Alex Salmond cleared of any involvement in Souter honour. Mr Salmond today welcomed Lord Fraser's report: "I would like to thank Lord Fraser for his thorough examination of this issue and I welcome the findings that have entirely exonerated Scottish Government ministers. I trust that Mr Sheridan will also welcome this conclusion. This is the fourth complaint to be referred to the independent panel of advisers I set up in 2008 to rule on matters relating to the Ministerial Code, and I am pleased that, in each case, the complaint has been dismissed.” Mr Salmond continued : "Lord Fraser indicated that I should restate the Scottish Government's position on awarding Honours and I am happy to do so, in the form of a parliamentary answer. I am grateful to Lord Fraser of Carmyllie and the other adviser on the panel - Dame Elish Angiolini - for their commitment and diligence in carrying out this important role."
The report will also be placed the Scottish Parliament Information Centre (SPICe). The Scottish Government established a system of independent advisers in 2008 to enable the First Minister to refer complaints made under the Ministerial Code. In August of this year, Lord Fraser and former Lord Advocate, Dame Elish Angiolini, were appointed as the latest advisers to take up the role, covered by Scottish Law Reporter HERE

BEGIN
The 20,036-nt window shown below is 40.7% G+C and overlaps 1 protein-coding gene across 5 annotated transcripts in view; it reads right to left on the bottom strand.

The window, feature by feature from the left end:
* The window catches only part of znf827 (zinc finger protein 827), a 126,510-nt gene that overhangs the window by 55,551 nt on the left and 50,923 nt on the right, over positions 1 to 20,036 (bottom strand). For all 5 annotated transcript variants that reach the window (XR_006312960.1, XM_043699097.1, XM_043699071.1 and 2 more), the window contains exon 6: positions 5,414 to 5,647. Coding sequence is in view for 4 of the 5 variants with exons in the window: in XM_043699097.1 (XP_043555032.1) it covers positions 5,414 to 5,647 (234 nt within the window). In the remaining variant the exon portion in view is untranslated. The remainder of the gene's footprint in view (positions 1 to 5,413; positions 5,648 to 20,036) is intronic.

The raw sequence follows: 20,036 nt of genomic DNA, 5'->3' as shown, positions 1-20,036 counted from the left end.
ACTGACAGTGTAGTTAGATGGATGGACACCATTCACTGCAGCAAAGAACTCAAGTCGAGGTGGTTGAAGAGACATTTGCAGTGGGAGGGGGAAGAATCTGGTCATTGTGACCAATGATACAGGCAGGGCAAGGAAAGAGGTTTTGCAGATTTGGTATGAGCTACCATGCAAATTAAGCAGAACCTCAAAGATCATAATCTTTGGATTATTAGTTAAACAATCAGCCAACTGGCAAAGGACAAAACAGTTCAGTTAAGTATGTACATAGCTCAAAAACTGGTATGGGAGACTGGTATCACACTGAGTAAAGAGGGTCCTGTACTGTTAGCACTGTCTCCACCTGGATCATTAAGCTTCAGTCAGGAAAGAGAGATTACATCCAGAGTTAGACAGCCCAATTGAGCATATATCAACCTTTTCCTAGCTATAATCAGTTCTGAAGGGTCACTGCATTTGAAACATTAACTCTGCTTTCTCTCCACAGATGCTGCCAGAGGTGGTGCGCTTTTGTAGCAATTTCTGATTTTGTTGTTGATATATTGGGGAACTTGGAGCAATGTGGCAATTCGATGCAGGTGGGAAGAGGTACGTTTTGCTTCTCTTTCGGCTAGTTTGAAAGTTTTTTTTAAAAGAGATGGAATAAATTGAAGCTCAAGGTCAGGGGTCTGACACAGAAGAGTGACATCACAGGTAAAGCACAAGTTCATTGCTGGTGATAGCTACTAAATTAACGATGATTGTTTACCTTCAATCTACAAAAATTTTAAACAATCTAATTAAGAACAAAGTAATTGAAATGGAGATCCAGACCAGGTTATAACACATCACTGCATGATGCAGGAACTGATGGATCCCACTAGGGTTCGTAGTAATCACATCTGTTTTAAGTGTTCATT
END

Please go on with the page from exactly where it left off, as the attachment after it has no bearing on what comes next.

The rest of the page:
Dame Elish Angiolini is not listed in Lord Fraser’s report to have played a part in the investigation into the Souter honour affair.
Profile : Former Lord Advocate Elish Angiolini :
Former Lord Advocate Elish Angiolini, now independent adviser to First Minister Alex Salmond is caught up in Scotland’s longest running most expensive Breach of the Peace charge against anti-abuse campaigner Robert Green. The RECORD TWO YEAR CASE against anti-abuse campaigner Robert Green, revolving around a public campaign for justice for Hollie Greig, a downs syndrome victim who is alleged to have been abused by an Aberdeen based paedophile gang, is about to hit it’s THIRD YEAR under Sheriff Principal Bowen and a collection of Crown Office prosecutors, is reported to have already cost taxpayers over HALF A MILLION POUNDS and with a witness list of 61 individuals, is set to hit £1 MILLION in 2012. Reporting on the background of the case, Robert Green was arrested by Police on 12th February 2010 in relation to a breach of the peace alleged to have been committed in Aberdeen when Mr Green attempted to hand out leaflets regarding the anti-abuse campaign. It was also revealed the then Lord Advocate, now Dame Elish Angiolini had employed private law firm Levy McRae to serve interdicts on Mr Green in connection with his campaign to ‘out’ alleged abusers of downs syndrome victim Hollie Greig. Glasogw law firm Levy McRae who later represented shamed former Glasgow City Council Boss & Cocaine addict Steven Purcell, proceeded to threaten several media outlets & journalists over their reporting of the case, covered by Scottish Law Reporter HERE & HERE. The Purcell scandal caused some newspapers to ‘evaluate’ their relationship with Levy McRae, details of which were featured in a report here : HERE